Facebook Home: Marketing opportunities and drawbacks
By Jessica Reed
As you may have heard, Facebook Home will launch on Android devices this Friday, April 12.
This is not an app or a separate mobile phone – it is software. To fully understand it, watch this video on TechCrunch (start at 0:20).
Without having to open anything, a single image from a friend or page fills your entire screen. You cannot choose your lock or home screen image anymore – it is your “Cover Feed” based on Facebook updates. You can swipe to see the next image.
Notifications are immediately up, which you can swipe down. You have to tap to access your other applications (browser, Twitter, etc. ). Additionally, it allows users to message, instant chat (called “chat heads”), email and even do free VOIP calls through Home and keeps all of those interactions together per person – so you don’t have to open your separate SMS app and Facebook chat app.
- HTC First will be first phone preloaded with it (through AT&T) available Friday
- HTC One (Future)
- HTC One X
- HTC One X+
- Samsung GALAXY S III
- Samsung GALAXY S4 (Future)
- Samsung GALAXY Note II
Marketing opportunities: (not a lot… yet)
- Sharing great visuals could lead to a more prominent display on a user’s phone, if it becomes part of their Cover Feed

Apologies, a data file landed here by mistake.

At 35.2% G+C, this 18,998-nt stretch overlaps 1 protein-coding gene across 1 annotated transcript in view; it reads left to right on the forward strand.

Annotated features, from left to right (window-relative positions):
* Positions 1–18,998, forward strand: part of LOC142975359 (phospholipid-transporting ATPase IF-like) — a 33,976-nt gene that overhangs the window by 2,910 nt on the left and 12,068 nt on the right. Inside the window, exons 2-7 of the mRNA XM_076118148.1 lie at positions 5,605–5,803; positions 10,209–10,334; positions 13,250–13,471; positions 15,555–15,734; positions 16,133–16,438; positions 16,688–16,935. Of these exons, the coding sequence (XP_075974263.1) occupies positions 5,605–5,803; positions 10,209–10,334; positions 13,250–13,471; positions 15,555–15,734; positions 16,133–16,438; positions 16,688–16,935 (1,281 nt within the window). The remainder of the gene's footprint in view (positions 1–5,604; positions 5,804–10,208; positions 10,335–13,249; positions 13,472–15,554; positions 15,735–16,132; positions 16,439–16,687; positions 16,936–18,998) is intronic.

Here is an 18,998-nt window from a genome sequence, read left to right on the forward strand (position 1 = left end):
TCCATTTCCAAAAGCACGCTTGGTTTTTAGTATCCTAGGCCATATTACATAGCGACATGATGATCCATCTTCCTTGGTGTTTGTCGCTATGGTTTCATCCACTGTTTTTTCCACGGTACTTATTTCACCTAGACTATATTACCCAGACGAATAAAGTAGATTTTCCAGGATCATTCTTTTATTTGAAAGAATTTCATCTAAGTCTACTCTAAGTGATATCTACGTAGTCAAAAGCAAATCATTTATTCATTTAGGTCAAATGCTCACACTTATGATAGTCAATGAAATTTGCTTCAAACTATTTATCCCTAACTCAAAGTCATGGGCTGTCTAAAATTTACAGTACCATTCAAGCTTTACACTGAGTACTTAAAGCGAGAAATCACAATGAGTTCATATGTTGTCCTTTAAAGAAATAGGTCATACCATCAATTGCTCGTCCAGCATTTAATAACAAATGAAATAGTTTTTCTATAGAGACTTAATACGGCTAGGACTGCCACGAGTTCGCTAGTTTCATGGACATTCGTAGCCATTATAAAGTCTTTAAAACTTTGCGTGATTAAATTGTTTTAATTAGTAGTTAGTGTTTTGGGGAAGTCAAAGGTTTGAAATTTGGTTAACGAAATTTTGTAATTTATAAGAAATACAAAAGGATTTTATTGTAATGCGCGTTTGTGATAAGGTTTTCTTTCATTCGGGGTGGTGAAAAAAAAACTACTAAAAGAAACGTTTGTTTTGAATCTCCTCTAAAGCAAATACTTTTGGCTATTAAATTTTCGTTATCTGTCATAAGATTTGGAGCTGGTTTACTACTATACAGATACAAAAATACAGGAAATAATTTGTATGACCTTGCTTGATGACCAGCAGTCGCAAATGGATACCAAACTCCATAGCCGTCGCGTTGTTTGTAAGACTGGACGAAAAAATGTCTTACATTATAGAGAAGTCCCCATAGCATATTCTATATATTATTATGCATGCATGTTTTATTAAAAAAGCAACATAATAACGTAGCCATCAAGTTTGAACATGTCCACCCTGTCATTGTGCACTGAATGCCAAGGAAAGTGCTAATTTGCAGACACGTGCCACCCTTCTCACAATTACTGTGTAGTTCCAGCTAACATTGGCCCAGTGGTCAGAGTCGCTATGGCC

- Advertising (privacy settings permitted) will become more targeted. Although Facebook followed-up the announcement with details on privacy, Home will have access to more specific location data, details on which applications a user opens and uses, etc.
- Visuals are key – although they’ve been important, the image is now even more crucial to getting engagement. For clients with less budget or options in this area, it’s going to be a tough challenge to be visible in the Cover Feed.
- Getting users to come visit the brand pages may be more difficult.
- There is no or limited Search functionality within Home – so, for example, users would have to open the Facebook app to search for a brand page to like it.
- It’s not going to be on Apple iPhone or iPad anytime soon – or ever… so you will have to weigh catering to the “Home” experience for the potential ~25Million users (750Million Android users but consider those who use Facebook currently, have/will have the newer device that it can work on, etc)
Marketers shouldn’t focus on specifically trying to get on a person’s “Home” feed, but more focus on creating good engaging content across Facebook, which will naturally find its way on the “Home” feed.” What marketing implications do you see with Facebook Home?
-Jessica Reed is an Emerging Media Strategist at Zócalo Group. Follow her on Twitter at @jessicareed09. Zócalo Group is an award-winning word-of-mouth, social and digital marketing agency focused on one thing: To help our clients become the most talked about, recommended and chosen brands in their category.